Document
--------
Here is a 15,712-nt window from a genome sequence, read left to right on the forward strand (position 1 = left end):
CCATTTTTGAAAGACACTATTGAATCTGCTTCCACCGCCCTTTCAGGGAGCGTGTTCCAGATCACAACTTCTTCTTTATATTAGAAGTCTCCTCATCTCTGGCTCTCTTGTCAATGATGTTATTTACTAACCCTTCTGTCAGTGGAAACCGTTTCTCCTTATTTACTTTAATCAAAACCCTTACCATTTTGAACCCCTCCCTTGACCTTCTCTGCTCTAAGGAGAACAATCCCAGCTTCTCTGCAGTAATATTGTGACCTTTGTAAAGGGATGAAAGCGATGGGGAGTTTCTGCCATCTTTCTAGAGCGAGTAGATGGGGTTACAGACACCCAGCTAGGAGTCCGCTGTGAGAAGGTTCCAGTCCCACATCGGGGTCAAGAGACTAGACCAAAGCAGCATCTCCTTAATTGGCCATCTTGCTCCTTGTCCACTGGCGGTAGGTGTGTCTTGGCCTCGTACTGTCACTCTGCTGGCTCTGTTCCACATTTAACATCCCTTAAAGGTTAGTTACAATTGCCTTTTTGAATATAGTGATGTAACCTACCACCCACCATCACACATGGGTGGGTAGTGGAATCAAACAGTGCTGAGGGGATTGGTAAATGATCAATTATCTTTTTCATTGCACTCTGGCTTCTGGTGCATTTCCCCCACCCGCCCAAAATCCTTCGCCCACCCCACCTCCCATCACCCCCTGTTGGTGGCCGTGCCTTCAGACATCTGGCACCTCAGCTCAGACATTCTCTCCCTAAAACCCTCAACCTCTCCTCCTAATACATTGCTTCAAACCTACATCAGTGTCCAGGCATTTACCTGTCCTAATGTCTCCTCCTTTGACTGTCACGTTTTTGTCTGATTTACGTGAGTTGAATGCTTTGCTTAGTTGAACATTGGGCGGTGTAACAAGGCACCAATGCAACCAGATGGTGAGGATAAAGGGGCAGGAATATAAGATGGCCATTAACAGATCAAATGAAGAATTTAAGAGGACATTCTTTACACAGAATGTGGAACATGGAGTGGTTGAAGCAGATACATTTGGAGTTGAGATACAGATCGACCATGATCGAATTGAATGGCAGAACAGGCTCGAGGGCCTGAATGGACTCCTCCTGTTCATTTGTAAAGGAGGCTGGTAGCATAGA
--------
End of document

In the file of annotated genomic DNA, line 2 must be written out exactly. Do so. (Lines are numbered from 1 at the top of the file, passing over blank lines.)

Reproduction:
CCATTTTTGAAAGACACTATTGAATCTGCTTCCACCGCCCTTTCAGGGAGCGTGTTCCAGATCACAACTTCTTCTTTATATTAGAAGTCTCCTCATCTCTGGCTCTCTTGTCAATGATGTTATTTACTAACCCTTCTGTCAGTGGAAACCGTTTCTCCTTATTTACTTTAATCAAAACCCTTACCATTTTGAACCCCTCCCTTGACCTTCTCTGCTCTAAGGAGAACAATCCCAGCTTCTCTGCAGTAATATTGTGACCTTTGTAAAGGGATGAAAGCGATGGGGAGTTTCTGCCATCTTTCTAGAGCGAGTAGATGGGGTTACAGACACCCAGCTAGGAGTCCGCTGTGAGAAGGTTCCAGTCCCACATCGGGGTCAAGAGACTAGACCAAAGCAGCATCTCCTTAATTGGCCATCTTGCTCCTTGTCCACTGGCGGTAGGTGTGTCTTGGCCTCGTACTGTCACTCTGCTGGCTCTGTTCCACATTTAACATCCCTTAAAGGTTAGTTACAATTGCCTTTTTGAATATAGTGATGTAACCTACCACCCACCATCACACATGGGTGGGTAGTGGAATCAAACAGTGCTGAGGGGATTGGTAAATGATCAATTATCTTTTTCATTGCACTCTGGCTTCTGGTGCATTTCCCCCACCCGCCCAAAATCCTTCGCCCACCCCACCTCCCATCACCCCCTGTTGGTGGCCGTGCCTTCAGACATCTGGCACCTCAGCTCAGACATTCTCTCCCTAAAACCCTCAACCTCTCCTCCTAATACATTGCTTCAAACCTACATCAGTGTCCAGGCATTTACCTGTCCTAATGTCTCCTCCTTTGACTGTCACGTTTTTGTCTGATTTACGTGAGTTGAATGCTTTGCTTAGTTGAACATTGGGCGGTGTAACAAGGCACCAATGCAACCAGATGGTGAGGATAAAGGGGCAGGAATATAAGATGGCCATTAACAGATCAAATGAAGAATTTAAGAGGACATTCTTTACACAGAATGTGGAACATGGAGTGGTTGAAGCAGATACATTTGGAGTTGAGATACAGATCGACCATGATCGAATTGAATGGCAGAACAGGCTCGAGGGCCTGAATGGACTCCTCCTGTTCATTTGTAAAGGAGGCTGGTAGCATAGA